‘The Truffle Hunters’ (2020)
A beguiling documentary about Italian gentlemen of a certain age who make a living sussing out valuable subterranean truffle fungus and selling it in a high-demand market. What’s so intriguing is the esoteric and enigmatic process of foraging in the deep woods with trained dogs and the aggressive barter process for their findings (a truffle can go for $90 to several hundreds of dollars per ounce). Most of the men profiled are in their latter years (late 80s, even), weather-worn, etched with character and characters in their own right – their dogs too. The cinematic framing by Michael Dweck and Gregory Kershaw poetically captures the diametric differences between the hillside community scanning the woods and living in humble abodes with that of the hustle and bustle of the truffle market where buyers seem to hold the upper hand and are constantly talking down the quality and price. At Landmark Kendall Square Cinema, 355 Binney St., Kendall Square.
‘What Lies Below’ (2020)
This B-level sci-fi chiller is all dressed up in Lovecraftian garb (it feels very “Color Out of Space” like) as 16-year-old Liberty (Ema Horvath) has strange and sexually charged interactions with mom’s new, beefy ecologist beau (Trey Tucker). When we meet John Smith coming out of an Adirondack lake, it’s like Bo Derek in Blake Edward’s “10” (1979) with the camera hugging his every ab. When Liberty raises the issue that John takes a “scientific” interest in her, mom (Mena Suvari, from “American Beauty” – yes, it has come to this) waves it all off, seemingly doped up on something. The mood and atmosphere by first-time feature filmmaker Braden R. Duemmler is quite compelling and riveting, but when the red glow in the lake and the lamprey larva in the basement make their way in, let alone a few WTF continuity jumps, the eerie ride becomes bad camp. On Netflix.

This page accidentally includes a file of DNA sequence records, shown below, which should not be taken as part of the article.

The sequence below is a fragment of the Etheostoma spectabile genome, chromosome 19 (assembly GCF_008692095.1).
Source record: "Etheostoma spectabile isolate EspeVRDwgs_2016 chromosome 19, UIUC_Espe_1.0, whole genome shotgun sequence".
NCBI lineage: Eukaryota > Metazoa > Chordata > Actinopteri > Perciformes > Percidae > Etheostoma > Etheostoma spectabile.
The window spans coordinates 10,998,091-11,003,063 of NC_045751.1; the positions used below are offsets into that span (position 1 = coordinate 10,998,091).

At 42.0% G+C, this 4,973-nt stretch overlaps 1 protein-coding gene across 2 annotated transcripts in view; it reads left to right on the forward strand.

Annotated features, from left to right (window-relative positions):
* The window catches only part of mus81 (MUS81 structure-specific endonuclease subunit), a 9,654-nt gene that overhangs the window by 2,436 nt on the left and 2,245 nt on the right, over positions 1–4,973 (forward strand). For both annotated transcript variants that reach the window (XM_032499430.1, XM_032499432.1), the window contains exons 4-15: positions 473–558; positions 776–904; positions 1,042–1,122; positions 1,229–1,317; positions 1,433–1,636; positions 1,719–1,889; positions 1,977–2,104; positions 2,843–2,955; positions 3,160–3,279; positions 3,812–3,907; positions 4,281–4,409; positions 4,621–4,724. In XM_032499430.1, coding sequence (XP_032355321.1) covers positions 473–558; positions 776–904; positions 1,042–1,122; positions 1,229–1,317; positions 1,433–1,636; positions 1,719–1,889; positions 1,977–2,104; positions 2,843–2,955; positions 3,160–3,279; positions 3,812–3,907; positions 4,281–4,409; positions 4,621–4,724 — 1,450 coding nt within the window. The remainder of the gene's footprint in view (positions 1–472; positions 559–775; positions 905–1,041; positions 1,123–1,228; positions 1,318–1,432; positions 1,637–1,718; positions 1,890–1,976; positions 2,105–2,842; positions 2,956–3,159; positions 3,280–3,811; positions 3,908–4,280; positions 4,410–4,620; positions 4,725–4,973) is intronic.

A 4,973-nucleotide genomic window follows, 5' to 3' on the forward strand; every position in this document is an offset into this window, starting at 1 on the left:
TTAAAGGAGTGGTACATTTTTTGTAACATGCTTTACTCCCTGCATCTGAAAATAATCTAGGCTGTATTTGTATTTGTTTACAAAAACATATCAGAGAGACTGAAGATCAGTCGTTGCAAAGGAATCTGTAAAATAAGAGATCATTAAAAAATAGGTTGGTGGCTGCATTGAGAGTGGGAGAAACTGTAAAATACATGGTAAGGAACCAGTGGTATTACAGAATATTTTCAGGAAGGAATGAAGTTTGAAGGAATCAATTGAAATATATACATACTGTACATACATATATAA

‘Two Distant Strangers’ (2020)
This Oscar-nominated live-action short film (it’s 32 minutes) by Travon Free and Martin Desmond Roe is essentially “Groundhog Day” (1993) if you were George Floyd or Breonna Taylor. No laughing matter, and yet the film is a dark comedy in which Carter (Joey Bada$$), an amiable graphic designer, wakes up in the bed of a beautiful woman he met the night before and gets up to go home to let his dog out – but never makes it because each time he’s questioned, restrained and suffocated, or shot to death by officer Merk (Andrew Howard, who has the tang of Jason Stratham to him). The two leads are fantastic, and the film moves in smart, varying ways. At Landmark Kendall Square Cinema, 355 Binney St., Kendall Square, and on Netflix.
Tom Meek is a writer living in Cambridge. His reviews, essays, short stories and articles have appeared in the WBUR ARTery, The Boston Phoenix, The Boston Globe, The Rumpus, The Charleston City Paper and SLAB literary journal. Tom is also a member of the Boston Society of Film Critics and rides his bike everywhere.